Synopsis (University of California, Berkeley Art Museum & Pacific Film Archive)
Within the framework of a thriller, Hermosillo presents in Matinee a film that is rich in the dreams and ambiguities of childhood. Two precocious provincial boys, enamored of the movies, head out for Mexico City in search of some real-life adventure. They are kidnapped by a gang of gunmen who adopt them as mascots, but also involve them in their cutthroat activities. The criminal escapades are a dream-come-true for the boys, until the police come into the picture and they are forced to betray their kidnappers. The boys are returned to the provinces as hometown heroes–returned to the quiet streets and the dubious thrill of the Saturday matinee. Hermosillo recalls the black humor of Buñuel and the boyhood adventures of Robert Louis Stevenson and Mark Twain; and like them, he rejects the innocence of childhood for something more complex, which, though it is never defined, is the subject of Matinee. Continue reading
A girl in traditional female clothing, and her arm in plaster, comes out of school one day and doesn’t find her mother meeting her… Continue reading
Veteran French New Wave director Eric Rohmer’s Perceval is a unique film faithfully based on the 12th-century Arthurian poem by Chrétien de Troyes. It combines medieval music, bright colors, mime, stylized acting and theatrical sets that reflect a wonderful feel for the period. This elegant adventure film is shot entirely in the studio. Rohmer highlights Perceval (Fabrice Luchini) as a young innocent who uses this to his advantage to gain the confidence of his enemies. The naïve Perceval’s odyssey is depicted as a moral investigation, but is shot with a deft touch exhibiting great humor, wit and style… It’s more involving than either Bresson’s Lancelot du Lac or Syberberg’s Parifal. Continue reading
During the Napoleonic Wars a young French officer seeks shelter in an abandoned building in the town of Saragossa. In this building he discovers a rather odd book, and when an enemy officer attempts to arrest him, the the second officer is also drawn to narrate the book which seems to have been written by his own grandfather (Zbigniew Cybulski). Soon the officer’s grandfather finds himself immersed within a story of fleeing gypsy cannibals, married to Muslim sisters … in his dreams, and on the run from the Spanish Inquisition. But when he meets up with a Cabalist and his storytelling friends, that is when things start to get truly interesting.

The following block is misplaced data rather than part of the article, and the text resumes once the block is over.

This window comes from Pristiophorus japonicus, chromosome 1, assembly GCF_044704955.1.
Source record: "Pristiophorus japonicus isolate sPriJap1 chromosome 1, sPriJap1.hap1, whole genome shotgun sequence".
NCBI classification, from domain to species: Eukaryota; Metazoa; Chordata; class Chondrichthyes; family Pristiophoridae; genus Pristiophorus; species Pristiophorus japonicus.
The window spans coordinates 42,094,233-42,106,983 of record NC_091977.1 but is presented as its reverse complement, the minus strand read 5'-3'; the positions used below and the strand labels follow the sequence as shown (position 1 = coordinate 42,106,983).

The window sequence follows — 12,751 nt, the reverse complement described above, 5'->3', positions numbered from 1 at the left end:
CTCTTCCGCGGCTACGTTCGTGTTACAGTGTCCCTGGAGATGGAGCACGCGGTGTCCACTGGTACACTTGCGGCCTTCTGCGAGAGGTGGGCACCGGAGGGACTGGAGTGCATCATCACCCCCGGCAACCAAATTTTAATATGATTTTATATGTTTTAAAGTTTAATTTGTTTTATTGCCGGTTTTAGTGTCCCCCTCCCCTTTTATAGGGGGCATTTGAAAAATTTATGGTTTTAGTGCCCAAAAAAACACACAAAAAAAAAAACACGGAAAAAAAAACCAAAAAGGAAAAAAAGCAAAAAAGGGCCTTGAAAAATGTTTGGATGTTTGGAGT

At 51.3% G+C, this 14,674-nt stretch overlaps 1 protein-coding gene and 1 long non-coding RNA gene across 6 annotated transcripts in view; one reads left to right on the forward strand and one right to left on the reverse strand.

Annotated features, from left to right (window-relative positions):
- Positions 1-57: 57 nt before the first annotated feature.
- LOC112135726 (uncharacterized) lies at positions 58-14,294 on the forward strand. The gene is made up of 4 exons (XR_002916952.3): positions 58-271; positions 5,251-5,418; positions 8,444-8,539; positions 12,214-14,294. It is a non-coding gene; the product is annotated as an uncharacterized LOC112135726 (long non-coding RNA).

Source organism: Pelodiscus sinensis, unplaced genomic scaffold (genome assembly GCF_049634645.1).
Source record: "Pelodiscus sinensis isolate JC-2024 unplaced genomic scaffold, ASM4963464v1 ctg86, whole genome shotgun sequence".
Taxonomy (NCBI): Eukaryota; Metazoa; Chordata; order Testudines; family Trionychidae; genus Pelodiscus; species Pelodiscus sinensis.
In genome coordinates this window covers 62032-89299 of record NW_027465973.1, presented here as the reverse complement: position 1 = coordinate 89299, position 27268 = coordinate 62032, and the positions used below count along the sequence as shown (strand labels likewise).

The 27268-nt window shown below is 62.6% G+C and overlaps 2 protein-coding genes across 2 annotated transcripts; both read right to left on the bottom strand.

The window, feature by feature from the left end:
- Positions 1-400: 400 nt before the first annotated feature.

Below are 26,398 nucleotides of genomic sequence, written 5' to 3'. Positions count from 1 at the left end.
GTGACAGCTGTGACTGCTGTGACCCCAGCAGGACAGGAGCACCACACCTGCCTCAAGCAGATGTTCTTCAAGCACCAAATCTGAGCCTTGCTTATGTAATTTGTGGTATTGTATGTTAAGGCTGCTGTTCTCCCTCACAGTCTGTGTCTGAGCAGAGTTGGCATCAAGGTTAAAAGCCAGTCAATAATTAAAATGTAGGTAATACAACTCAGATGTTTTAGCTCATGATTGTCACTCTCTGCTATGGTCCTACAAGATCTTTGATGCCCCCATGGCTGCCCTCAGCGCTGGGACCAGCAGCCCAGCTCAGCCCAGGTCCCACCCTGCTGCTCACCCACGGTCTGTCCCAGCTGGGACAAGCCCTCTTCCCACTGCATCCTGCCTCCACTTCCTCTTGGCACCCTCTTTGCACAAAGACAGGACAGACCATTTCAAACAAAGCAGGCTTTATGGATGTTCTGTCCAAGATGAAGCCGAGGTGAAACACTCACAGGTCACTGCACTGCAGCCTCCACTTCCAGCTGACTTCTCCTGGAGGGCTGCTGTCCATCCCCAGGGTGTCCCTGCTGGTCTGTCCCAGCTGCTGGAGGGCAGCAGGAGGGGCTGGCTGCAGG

Davey Haggart (John Hurt) wishes to follow his father’s footsteps and become a highway robber. He also wishes to avoid his father’s fate — which was death by hanging at the tender age of 21 after a botched robbery of the Duke of Argyle (Robert Morley). Davey commits a daring robbery in broad daylight with the help of two henchmen (Ronald Fraser and Fidelma Murphy) and heads for the highlands of Scotland to hide out. The local Constable (Nigel Davenport) warns young Davey he will end up just like his father but helps him escape the fate of dancing on the end of a rope. Annie (Pamela Franklin) is the kind-hearted farm girl who tries to make sweet Davey give up a life of crime and settle down. This comedy was taken from the autobiographical diary”The Life Of David Haggart.” Continue reading
Two soldiers–searching the Sahara for Atlantis–are captured by raiders from the lost city. They are taken before its beautiful queen who has over 50 mummified ex-lovers! What follows is an endless nightmare, climaxing with the murder of one of the soldiers. There are some brilliant moments in this sci-fi fantasy classic.
A pair of Legionnaires discover the remains of the lost city of Atlantis in the middle of the Sahara desert. It is ruled by a strange and beautiful demi-goddess. (guess who). Continue reading
A poor old man living in Montana escapes repeatedly from his house to go to Nebraska to collect a sweepstakes prize he thinks he has won. Frustrated by his increasing dementia, his family debates putting him into a nursing home — until one of his two sons finally offers to take his father by car, even as he realizes the futility.
En route the father is injured, and the two must rest a few days in the small decaying Nebraska town where the father was born and where, closely observed by the son, he re-encounters his past. (Don’t worry — it’s a comedy.)
Shot in black and white across four American states, the film blends professional actors with non-actors and aspires to mirror the mood and rhythms of its exotic locations.